It's Time to Feed Hungry Ghosts
Updated: May 6
I have always been intrigued by ghosts. I cannot remember exactly where my fascination began but I do remember ordering books about them from the Scholastic catalog my school would send home with us. I’d read about the Gray Ladies, Banshees, and famous haunted houses. I wish I still had these!
A one-act play I wrote in high school for my sophomore English class featured the ghost of a father who came back to stop a mother and daughter from fighting. Incidentally, I received and A++ for this play. The following year, I started writing the story that would eventually become The Passenger.
Of course, the whole premise for the story began with a ghost. I’ll talk more about this in a later post.
So, it’s no wonder that I am so fascinated with All Hallows’ Eve and the many Festivals of the Dead from around the world. Each festival honors the dead in some way. Be it to wear masks to confuse and distract the spirits as not to follow a person home on the night. This is when the veil between this and the spirit world is at its thinnest, a time feed the hungry ghosts. Those honoring them would feed them and ask them to leave and not return until the following year.
The Korean celebration, Chuseok, is one that I find particularly interesting. (Perhaps this could be because my husband is half Korean.) It's often referred to as Korean Thanksgiving Day. It occurs on the 15th day of the eighth lunar calendar month, which is around September or October. As with festivals of the dead in other countries, Chuseok is centered on food and offering food to the spirits of the departed.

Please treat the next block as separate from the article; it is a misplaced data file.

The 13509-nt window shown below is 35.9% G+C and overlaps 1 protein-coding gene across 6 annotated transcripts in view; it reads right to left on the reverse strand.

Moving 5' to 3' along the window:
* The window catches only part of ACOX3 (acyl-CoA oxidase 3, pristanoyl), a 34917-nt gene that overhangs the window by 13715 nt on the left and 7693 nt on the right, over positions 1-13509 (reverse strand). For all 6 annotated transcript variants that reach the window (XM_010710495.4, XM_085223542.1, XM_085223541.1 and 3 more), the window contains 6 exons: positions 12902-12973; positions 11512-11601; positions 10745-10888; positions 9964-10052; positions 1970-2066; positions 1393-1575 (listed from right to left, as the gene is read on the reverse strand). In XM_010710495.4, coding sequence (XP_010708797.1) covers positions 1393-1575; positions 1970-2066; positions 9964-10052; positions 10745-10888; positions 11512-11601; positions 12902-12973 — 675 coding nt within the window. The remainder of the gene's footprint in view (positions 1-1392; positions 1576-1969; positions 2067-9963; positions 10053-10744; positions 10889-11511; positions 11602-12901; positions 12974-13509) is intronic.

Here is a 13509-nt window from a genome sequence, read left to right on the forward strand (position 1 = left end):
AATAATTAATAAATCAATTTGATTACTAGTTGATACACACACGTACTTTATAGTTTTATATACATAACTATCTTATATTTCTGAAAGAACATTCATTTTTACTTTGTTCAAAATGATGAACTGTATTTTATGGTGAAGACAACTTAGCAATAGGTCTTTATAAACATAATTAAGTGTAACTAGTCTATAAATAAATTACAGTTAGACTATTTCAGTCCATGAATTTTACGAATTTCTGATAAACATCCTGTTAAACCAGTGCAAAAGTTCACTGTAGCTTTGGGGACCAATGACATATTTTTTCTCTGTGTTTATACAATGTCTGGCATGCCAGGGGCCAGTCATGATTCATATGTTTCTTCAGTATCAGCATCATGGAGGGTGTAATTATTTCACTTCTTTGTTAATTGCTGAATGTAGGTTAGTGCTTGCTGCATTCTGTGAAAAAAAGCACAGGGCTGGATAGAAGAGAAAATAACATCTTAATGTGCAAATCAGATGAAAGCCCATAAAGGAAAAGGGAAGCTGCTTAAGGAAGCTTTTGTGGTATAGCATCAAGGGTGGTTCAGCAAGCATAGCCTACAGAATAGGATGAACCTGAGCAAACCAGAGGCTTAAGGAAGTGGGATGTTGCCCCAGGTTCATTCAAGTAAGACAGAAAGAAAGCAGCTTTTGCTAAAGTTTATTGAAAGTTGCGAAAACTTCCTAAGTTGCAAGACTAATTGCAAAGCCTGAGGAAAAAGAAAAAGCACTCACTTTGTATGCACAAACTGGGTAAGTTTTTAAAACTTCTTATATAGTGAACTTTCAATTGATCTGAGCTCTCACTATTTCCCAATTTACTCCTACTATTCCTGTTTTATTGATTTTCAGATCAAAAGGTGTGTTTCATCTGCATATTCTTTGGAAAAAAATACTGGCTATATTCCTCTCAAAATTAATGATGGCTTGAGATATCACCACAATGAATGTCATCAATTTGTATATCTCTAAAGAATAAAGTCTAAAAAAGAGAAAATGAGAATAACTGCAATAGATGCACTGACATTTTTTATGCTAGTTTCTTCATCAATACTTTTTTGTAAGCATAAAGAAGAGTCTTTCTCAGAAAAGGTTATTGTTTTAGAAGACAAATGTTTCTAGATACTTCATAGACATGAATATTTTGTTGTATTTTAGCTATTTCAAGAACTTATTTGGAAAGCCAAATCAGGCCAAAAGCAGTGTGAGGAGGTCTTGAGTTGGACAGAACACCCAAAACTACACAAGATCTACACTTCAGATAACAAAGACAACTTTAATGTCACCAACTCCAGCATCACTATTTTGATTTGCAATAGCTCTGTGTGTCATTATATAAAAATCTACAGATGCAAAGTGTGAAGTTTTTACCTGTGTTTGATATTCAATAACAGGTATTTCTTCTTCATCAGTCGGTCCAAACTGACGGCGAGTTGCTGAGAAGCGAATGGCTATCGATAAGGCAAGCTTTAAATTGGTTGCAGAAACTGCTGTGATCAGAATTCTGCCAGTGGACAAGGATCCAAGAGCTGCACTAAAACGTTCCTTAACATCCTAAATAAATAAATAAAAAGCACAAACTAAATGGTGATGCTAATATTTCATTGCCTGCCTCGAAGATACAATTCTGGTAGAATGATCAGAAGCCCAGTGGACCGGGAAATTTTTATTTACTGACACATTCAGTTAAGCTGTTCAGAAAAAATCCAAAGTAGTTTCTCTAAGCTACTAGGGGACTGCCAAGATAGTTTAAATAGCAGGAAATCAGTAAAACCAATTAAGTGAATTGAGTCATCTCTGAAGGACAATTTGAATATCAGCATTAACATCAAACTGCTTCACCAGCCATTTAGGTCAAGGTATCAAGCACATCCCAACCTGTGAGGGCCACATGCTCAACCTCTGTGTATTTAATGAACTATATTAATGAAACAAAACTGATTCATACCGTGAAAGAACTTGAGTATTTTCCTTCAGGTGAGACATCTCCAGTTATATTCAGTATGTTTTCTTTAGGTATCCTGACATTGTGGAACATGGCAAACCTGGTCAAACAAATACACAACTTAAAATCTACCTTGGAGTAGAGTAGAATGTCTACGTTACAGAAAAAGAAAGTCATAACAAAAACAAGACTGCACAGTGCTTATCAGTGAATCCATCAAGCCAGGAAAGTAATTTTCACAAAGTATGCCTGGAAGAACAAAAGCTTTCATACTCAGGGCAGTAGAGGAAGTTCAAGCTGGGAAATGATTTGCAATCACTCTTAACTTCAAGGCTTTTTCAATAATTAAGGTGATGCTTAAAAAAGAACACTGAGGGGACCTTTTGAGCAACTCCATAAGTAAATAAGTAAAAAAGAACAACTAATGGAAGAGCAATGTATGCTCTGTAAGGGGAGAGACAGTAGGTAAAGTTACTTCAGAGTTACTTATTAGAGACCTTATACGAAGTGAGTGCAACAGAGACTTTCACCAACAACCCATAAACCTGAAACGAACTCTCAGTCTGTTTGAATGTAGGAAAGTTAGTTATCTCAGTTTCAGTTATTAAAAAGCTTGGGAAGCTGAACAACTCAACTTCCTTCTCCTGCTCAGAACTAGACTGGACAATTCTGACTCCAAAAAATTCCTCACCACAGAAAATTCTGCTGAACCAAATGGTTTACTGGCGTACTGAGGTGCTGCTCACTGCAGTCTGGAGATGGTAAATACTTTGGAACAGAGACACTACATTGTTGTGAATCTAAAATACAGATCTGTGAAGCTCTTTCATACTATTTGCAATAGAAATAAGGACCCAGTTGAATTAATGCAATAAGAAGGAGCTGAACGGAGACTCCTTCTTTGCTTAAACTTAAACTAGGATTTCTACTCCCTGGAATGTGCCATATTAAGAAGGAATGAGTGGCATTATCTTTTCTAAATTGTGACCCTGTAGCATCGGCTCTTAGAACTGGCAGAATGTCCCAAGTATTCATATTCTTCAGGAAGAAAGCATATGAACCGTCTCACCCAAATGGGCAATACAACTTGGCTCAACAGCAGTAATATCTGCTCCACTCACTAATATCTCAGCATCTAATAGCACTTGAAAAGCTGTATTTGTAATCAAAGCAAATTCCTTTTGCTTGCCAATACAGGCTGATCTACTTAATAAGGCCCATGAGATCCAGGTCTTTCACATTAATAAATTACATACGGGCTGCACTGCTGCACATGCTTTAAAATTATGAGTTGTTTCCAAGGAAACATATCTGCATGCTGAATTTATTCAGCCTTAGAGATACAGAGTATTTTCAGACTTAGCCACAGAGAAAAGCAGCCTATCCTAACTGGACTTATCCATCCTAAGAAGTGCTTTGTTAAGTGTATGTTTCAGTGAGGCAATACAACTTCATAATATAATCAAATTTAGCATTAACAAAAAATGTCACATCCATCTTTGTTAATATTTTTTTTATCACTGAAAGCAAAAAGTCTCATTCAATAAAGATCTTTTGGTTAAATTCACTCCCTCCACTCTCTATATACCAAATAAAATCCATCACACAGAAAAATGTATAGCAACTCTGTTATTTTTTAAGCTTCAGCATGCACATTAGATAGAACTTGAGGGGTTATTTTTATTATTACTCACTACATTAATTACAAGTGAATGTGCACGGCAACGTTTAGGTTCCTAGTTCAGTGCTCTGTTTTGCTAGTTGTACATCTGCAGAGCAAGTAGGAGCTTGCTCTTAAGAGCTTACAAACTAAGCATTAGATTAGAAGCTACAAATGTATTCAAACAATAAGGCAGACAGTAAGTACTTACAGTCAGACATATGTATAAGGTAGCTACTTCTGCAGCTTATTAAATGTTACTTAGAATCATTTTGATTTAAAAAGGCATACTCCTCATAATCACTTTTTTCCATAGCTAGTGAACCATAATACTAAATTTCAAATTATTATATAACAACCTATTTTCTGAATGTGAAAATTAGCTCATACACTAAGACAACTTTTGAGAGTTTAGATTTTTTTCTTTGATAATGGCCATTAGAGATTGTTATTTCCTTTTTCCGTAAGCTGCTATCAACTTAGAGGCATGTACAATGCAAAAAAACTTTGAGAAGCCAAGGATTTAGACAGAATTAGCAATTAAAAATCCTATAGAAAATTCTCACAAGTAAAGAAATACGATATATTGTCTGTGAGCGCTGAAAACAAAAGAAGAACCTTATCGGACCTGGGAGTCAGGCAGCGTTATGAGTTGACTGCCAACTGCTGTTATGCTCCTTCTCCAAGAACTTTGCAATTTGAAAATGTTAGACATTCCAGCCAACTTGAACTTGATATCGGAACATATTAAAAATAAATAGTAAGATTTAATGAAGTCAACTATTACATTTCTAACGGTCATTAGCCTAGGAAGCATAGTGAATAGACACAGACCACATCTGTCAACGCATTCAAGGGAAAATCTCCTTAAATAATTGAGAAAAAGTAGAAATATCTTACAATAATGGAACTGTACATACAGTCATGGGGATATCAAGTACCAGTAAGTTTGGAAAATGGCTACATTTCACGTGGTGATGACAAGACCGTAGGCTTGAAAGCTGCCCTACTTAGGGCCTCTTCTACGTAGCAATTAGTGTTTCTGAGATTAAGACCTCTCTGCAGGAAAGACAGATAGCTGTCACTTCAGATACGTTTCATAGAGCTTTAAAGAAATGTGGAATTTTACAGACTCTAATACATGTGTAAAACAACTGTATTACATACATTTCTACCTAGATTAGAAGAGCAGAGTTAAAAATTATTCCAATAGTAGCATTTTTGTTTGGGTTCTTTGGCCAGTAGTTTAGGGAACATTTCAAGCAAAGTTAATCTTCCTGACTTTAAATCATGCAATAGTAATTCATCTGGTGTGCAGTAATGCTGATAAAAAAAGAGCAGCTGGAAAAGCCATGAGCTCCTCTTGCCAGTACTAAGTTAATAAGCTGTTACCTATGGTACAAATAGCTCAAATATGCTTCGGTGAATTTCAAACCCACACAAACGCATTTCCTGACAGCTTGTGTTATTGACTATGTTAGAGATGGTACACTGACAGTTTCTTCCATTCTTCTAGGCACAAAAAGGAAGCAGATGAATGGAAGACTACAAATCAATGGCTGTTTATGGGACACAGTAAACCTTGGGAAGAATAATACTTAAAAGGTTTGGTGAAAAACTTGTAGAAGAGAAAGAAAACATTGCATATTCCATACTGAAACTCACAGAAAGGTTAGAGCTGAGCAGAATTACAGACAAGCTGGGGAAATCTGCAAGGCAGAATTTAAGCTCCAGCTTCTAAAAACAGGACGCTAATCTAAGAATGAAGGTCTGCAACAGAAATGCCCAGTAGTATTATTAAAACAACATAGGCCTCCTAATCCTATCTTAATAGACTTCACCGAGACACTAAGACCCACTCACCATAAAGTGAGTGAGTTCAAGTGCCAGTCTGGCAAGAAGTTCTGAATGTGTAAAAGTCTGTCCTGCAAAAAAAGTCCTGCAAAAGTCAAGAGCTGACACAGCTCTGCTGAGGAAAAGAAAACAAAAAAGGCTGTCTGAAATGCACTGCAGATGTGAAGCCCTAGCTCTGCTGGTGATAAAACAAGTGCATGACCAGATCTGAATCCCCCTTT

Would it be safe to assume that the Korean food selection for departed loved ones during Chuseok has likely evolved over the years from traditional fare. Food such as bulgogi, gimbap, and kimchi jjigae to updated dishes one might find at a restaurant like Young Joni? (a favorite Korean restaurant of mine in Minneapolis. Kimchi pizza anyone?)
They also visit cemeteries to clean the gravesites/tombs of the departed. It’s not much of a stretch to say that this is the Korean version of the Mexican holiday, “el Día de los Muertos.” Maybe an alternate name for “Chuseok” should be “Jug-Eum-Ui Nal”? (I decided to dazzle you with my adeptness at using Google Translate 😊.)
The common thread that runs through these festivals is that that the world of the living is honoring the existence of the spirits of the dead. Energy of one form converts to another form of energy, and the energy (i.e., souls of the departed) merely exist in a spiritual annex of our physical world.
I suppose this is why I write ghost stories. It's my way of paying tribute to my characters like Paolo Clemente in The Passenger. It's a gift to be able to honor his spirit by sharing his story with readers.
Until next time... what Halloween festival are you most intrigued with?
About the Author
Thanks to a family with a grand imagination and a love for books of all kinds, Joie learned to value a heartfelt story. Early on she realized writing and storytelling were as essential to her as oxygen. She recorded her first story at six and finished her first novel at twelve. The Passenger is Joie’s first published novel.